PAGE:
Virginia Festival of the Book: Recap of ‘MFA Alumni Reading’
The Virginia Festival of the Book is an exciting event that brings local, literary scholars great joy each year.
The Virginia Foundation for the Humanities, an organization that seeks to inspire cultural engagement and intellectual curiosity within the citizens of Virginia, funds this special occasion. Since its inception in 1974, the VFH has created more than 40,000 humanities programs that serve throughout the globe.
On March 20, I had the opportunity to attend one of the many events that the festival sponsored, the MFA Alumni Reading. Hosted by the U.Va. MFA Creative Writing Program, four authors read from their most recent work to a small audience at the University of Virginia Bookstore. The four readers were each alumni of the MFA program here at U.Va.
The MFA program is a two-year graduate program that admits just five poets and five fiction writers each academic year. Graduate students spend five hours a day, six days a week, writing to accumulate 30 hours of writing every seven days. While this may sound quite strenuous, these many minutes led to each author’s first publication.
The four authors presented at this event were: George David Clark (writer of Reveille: Poems), Charles McLeod (Writer of Settlers of Unassigned Lands, Thomas Pierce (Writer of Hall of Small Mammals and Eleanor Stanford (writer of Bartram’s Garden). Each read a small portion from their designated books for 20 to 30 minutes after sharing a bit about their personal and professional career.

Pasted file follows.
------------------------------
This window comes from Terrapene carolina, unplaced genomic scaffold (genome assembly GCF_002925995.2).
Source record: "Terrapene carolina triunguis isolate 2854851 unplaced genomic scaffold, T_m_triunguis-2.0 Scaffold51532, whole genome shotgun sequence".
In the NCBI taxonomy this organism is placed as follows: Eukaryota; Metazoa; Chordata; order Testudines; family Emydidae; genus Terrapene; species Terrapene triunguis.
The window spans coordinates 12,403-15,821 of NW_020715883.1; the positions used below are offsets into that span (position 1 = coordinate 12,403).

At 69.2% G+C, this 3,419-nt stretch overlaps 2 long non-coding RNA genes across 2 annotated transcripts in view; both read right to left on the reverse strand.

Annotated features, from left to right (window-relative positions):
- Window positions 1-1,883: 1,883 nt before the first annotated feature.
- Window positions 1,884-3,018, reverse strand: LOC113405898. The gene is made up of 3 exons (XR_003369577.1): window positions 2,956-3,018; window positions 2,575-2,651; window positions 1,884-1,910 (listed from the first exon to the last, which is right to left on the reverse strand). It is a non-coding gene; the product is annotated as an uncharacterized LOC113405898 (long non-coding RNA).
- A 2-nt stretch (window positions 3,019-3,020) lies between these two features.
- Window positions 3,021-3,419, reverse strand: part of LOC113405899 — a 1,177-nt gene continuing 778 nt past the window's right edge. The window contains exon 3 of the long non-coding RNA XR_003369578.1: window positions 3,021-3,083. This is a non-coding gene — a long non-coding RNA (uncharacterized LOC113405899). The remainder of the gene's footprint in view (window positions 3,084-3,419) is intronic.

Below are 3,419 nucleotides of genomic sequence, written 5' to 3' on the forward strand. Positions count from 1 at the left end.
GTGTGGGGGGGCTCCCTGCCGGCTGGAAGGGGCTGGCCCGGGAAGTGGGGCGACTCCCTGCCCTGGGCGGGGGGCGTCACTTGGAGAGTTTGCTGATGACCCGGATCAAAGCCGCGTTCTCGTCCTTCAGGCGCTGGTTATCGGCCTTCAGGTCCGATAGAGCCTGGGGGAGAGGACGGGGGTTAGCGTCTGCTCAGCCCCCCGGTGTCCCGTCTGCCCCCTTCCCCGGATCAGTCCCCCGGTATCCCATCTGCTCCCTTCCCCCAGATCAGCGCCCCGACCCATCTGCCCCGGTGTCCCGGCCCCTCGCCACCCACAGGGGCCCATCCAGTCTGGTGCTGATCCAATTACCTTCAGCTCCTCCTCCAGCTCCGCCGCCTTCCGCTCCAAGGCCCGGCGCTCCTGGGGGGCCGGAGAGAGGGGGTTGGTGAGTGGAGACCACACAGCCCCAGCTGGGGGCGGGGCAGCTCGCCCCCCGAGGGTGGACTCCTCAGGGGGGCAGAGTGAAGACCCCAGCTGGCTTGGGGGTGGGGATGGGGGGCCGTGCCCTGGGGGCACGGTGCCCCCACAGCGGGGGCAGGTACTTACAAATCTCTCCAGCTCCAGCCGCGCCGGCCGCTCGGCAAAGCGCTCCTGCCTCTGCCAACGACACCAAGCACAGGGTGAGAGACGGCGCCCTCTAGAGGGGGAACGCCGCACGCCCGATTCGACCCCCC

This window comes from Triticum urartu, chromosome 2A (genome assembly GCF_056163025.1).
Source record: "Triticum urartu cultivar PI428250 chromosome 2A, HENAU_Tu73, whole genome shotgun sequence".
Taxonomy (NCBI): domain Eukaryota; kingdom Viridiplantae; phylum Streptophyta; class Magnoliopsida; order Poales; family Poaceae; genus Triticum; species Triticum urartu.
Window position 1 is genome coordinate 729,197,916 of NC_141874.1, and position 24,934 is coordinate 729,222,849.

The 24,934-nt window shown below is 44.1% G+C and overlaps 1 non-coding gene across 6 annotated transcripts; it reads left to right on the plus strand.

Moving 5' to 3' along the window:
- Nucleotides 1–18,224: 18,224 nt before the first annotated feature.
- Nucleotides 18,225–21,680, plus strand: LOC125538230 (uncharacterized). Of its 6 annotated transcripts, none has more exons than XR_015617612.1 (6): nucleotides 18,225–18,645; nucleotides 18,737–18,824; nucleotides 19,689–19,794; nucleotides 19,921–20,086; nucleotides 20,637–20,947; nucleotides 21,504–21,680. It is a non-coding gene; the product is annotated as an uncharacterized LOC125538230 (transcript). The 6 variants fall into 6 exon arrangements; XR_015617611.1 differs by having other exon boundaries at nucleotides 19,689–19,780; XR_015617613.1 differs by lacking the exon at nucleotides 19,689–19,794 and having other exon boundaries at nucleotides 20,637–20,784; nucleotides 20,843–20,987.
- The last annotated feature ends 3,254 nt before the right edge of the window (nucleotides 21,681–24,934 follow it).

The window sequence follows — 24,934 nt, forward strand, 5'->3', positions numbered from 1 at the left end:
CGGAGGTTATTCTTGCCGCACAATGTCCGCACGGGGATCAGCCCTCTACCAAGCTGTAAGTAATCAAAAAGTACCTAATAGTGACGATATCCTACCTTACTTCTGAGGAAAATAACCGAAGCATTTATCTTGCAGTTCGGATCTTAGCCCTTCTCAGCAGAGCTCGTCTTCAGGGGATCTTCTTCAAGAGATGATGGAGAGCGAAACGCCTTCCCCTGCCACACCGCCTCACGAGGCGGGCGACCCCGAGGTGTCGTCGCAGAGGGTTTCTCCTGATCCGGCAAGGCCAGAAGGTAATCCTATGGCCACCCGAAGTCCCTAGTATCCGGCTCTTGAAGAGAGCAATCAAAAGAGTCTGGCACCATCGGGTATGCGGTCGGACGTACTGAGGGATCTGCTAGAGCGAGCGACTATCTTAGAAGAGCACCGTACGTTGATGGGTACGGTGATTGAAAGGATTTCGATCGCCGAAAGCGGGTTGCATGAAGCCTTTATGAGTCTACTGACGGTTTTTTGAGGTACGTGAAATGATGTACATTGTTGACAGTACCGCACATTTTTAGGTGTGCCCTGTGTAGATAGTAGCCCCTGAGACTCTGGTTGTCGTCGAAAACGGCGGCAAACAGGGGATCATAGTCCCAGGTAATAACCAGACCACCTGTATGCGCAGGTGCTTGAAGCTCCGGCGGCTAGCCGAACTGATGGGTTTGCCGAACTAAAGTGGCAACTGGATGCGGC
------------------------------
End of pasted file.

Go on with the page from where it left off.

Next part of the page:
Not only was it wonderful to listen to the works of each of these authors, but to also hear their stories from their time at the University, and how it has later impacted their respective vocation. For example, Clark spoke of the ways in which his teaching here at the University impacted him in his later years, as he learned to grow in his skills and practices. He even shared with us that driving back through Charlottesville brought tears to his eyes.
Each reading varied, some being poems and other short stories. Each had a different mood, leaving the audience with both a sense of profound beauty and silly humor by the end of the hour. While many of the poems were romantic and smooth, they were juxtaposed by the amusing stories of McLeod and Pierce. Personally, I found Pierce’s short story to stand out among the rest. In his piece from Hall of Small Mammals, he told a fictional story of himself accompanying a small child to see a zoo exhibit on the “Pippin monkey,” a highly endangered species. The tale was full of twists and turns, as every possible stumbling block was placed between the man, the boy, and the pippin monkeys. The story left the listeners both bemused and curious of these small mammals, and what would result of this man in the rest of the book.
Learn more about the annual Virginia Festival of the Book by going to its website, where you can subscribe and hear about events close to you!
Contribute a Story!
Have an idea for Iris? Send it to us!